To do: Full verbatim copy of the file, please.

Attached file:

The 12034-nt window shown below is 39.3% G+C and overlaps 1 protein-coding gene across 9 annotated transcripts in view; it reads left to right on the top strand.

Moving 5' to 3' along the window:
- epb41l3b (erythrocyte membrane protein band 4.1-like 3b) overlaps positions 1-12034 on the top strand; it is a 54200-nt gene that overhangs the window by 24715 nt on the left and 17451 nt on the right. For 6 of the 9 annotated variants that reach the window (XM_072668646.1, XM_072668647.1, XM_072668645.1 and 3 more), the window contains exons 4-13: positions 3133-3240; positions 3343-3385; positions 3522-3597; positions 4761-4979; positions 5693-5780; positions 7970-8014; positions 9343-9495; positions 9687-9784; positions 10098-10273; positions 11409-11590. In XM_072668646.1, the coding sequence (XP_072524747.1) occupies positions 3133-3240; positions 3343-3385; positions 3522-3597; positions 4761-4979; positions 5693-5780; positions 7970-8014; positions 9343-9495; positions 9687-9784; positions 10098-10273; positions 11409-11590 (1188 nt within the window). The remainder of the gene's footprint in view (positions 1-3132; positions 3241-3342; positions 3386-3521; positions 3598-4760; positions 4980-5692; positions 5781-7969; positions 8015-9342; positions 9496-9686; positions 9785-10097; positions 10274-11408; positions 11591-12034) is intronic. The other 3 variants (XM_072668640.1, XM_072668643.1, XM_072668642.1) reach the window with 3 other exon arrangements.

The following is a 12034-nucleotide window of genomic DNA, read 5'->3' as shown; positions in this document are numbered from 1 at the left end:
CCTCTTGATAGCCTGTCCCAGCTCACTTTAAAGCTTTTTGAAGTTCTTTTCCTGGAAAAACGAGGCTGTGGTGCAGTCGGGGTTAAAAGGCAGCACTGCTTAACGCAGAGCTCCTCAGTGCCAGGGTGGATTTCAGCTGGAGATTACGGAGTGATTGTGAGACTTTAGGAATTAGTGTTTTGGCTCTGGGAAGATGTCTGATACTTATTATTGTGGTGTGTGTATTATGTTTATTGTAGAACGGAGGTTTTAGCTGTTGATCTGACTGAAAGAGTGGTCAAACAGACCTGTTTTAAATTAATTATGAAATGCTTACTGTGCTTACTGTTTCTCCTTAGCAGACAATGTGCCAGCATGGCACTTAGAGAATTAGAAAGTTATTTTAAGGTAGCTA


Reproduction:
The 12034-nt window shown below is 39.3% G+C and overlaps 1 protein-coding gene across 9 annotated transcripts in view; it reads left to right on the top strand.

Moving 5' to 3' along the window:
- epb41l3b (erythrocyte membrane protein band 4.1-like 3b) overlaps positions 1-12034 on the top strand; it is a 54200-nt gene that overhangs the window by 24715 nt on the left and 17451 nt on the right. For 6 of the 9 annotated variants that reach the window (XM_072668646.1, XM_072668647.1, XM_072668645.1 and 3 more), the window contains exons 4-13: positions 3133-3240; positions 3343-3385; positions 3522-3597; positions 4761-4979; positions 5693-5780; positions 7970-8014; positions 9343-9495; positions 9687-9784; positions 10098-10273; positions 11409-11590. In XM_072668646.1, the coding sequence (XP_072524747.1) occupies positions 3133-3240; positions 3343-3385; positions 3522-3597; positions 4761-4979; positions 5693-5780; positions 7970-8014; positions 9343-9495; positions 9687-9784; positions 10098-10273; positions 11409-11590 (1188 nt within the window). The remainder of the gene's footprint in view (positions 1-3132; positions 3241-3342; positions 3386-3521; positions 3598-4760; positions 4980-5692; positions 5781-7969; positions 8015-9342; positions 9496-9686; positions 9785-10097; positions 10274-11408; positions 11591-12034) is intronic. The other 3 variants (XM_072668640.1, XM_072668643.1, XM_072668642.1) reach the window with 3 other exon arrangements.

The following is a 12034-nucleotide window of genomic DNA, read 5'->3' as shown; positions in this document are numbered from 1 at the left end:
CCTCTTGATAGCCTGTCCCAGCTCACTTTAAAGCTTTTTGAAGTTCTTTTCCTGGAAAAACGAGGCTGTGGTGCAGTCGGGGTTAAAAGGCAGCACTGCTTAACGCAGAGCTCCTCAGTGCCAGGGTGGATTTCAGCTGGAGATTACGGAGTGATTGTGAGACTTTAGGAATTAGTGTTTTGGCTCTGGGAAGATGTCTGATACTTATTATTGTGGTGTGTGTATTATGTTTATTGTAGAACGGAGGTTTTAGCTGTTGATCTGACTGAAAGAGTGGTCAAACAGACCTGTTTTAAATTAATTATGAAATGCTTACTGTGCTTACTGTTTCTCCTTAGCAGACAATGTGCCAGCATGGCACTTAGAGAATTAGAAAGTTATTTTAAGGTAGCTA